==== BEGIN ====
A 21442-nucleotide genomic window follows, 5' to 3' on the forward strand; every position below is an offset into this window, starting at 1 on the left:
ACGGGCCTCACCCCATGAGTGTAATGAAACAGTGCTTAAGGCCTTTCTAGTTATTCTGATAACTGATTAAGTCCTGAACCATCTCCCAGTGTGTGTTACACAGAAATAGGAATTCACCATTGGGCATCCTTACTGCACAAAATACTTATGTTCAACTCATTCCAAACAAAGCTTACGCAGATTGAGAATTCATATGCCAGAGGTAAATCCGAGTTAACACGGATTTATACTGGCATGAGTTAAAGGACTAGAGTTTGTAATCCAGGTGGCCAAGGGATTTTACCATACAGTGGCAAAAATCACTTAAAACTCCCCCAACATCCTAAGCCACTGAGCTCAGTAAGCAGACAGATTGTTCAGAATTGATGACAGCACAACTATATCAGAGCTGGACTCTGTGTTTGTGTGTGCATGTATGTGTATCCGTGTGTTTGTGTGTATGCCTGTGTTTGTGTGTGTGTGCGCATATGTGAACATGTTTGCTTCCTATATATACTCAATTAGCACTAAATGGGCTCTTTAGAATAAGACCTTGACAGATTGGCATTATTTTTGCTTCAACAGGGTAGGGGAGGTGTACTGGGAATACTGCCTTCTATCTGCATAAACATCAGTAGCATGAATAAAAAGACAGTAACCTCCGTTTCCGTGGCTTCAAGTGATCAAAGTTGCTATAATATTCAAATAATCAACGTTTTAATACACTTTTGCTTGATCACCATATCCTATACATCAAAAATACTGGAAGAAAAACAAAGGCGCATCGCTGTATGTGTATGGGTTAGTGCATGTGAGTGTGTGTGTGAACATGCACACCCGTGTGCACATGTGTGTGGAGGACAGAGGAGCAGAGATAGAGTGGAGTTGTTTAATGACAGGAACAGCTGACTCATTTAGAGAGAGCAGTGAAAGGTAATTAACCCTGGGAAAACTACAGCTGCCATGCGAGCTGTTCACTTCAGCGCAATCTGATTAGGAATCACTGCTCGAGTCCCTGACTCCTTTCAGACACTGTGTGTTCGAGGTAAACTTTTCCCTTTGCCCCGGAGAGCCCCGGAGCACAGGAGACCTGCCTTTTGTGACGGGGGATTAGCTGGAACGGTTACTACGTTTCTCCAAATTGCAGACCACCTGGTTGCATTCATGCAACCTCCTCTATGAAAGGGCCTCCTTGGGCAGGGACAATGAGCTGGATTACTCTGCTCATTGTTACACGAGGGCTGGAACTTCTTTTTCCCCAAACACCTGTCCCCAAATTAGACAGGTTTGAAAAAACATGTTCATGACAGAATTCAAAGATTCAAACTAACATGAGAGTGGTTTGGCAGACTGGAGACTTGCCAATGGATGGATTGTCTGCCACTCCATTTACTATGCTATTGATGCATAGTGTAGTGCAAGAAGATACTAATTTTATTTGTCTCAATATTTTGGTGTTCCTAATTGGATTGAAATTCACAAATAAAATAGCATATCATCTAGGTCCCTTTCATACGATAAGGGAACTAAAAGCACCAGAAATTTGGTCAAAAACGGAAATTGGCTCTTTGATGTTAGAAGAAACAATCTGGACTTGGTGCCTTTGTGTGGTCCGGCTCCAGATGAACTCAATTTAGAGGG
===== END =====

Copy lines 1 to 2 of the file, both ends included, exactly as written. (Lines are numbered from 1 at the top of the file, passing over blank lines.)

A 21442-nucleotide genomic window follows, 5' to 3' on the forward strand; every position below is an offset into this window, starting at 1 on the left:
ACGGGCCTCACCCCATGAGTGTAATGAAACAGTGCTTAAGGCCTTTCTAGTTATTCTGATAACTGATTAAGTCCTGAACCATCTCCCAGTGTGTGTTACACAGAAATAGGAATTCACCATTGGGCATCCTTACTGCACAAAATACTTATGTTCAACTCATTCCAAACAAAGCTTACGCAGATTGAGAATTCATATGCCAGAGGTAAATCCGAGTTAACACGGATTTATACTGGCATGAGTTAAAGGACTAGAGTTTGTAATCCAGGTGGCCAAGGGATTTTACCATACAGTGGCAAAAATCACTTAAAACTCCCCCAACATCCTAAGCCACTGAGCTCAGTAAGCAGACAGATTGTTCAGAATTGATGACAGCACAACTATATCAGAGCTGGACTCTGTGTTTGTGTGTGCATGTATGTGTATCCGTGTGTTTGTGTGTATGCCTGTGTTTGTGTGTGTGTGCGCATATGTGAACATGTTTGCTTCCTATATATACTCAATTAGCACTAAATGGGCTCTTTAGAATAAGACCTTGACAGATTGGCATTATTTTTGCTTCAACAGGGTAGGGGAGGTGTACTGGGAATACTGCCTTCTATCTGCATAAACATCAGTAGCATGAATAAAAAGACAGTAACCTCCGTTTCCGTGGCTTCAAGTGATCAAAGTTGCTATAATATTCAAATAATCAACGTTTTAATACACTTTTGCTTGATCACCATATCCTATACATCAAAAATACTGGAAGAAAAACAAAGGCGCATCGCTGTATGTGTATGGGTTAGTGCATGTGAGTGTGTGTGTGAACATGCACACCCGTGTGCACATGTGTGTGGAGGACAGAGGAGCAGAGATAGAGTGGAGTTGTTTAATGACAGGAACAGCTGACTCATTTAGAGAGAGCAGTGAAAGGTAATTAACCCTGGGAAAACTACAGCTGCCATGCGAGCTGTTCACTTCAGCGCAATCTGATTAGGAATCACTGCTCGAGTCCCTGACTCCTTTCAGACACTGTGTGTTCGAGGTAAACTTTTCCCTTTGCCCCGGAGAGCCCCGGAGCACAGGAGACCTGCCTTTTGTGACGGGGGATTAGCTGGAACGGTTACTACGTTTCTCCAAATTGCAGACCACCTGGTTGCATTCATGCAACCTCCTCTATGAAAGGGCCTCCTTGGGCAGGGACAATGAGCTGGATTACTCTGCTCATTGTTACACGAGGGCTGGAACTTCTTTTTCCCCAAACACCTGTCCCCAAATTAGACAGGTTTGAAAAAACATGTTCATGACAGAATTCAAAGATTCAAACTAACATGAGAGTGGTTTGGCAGACTGGAGACTTGCCAATGGATGGATTGTCTGCCACTCCATTTACTATGCTATTGATGCATAGTGTAGTGCAAGAAGATACTAATTTTATTTGTCTCAATATTTTGGTGTTCCTAATTGGATTGAAATTCACAAATAAAATAGCATATCATCTAGGTCCCTTTCATACGATAAGGGAACTAAAAGCACCAGAAATTTGGTCAAAAACGGAAATTGGCTCTTTGATGTTAGAAGAAACAATCTGGACTTGGTGCCTTTGTGTGGTCCGGCTCCAGATGAACTCAATTTAGAGGG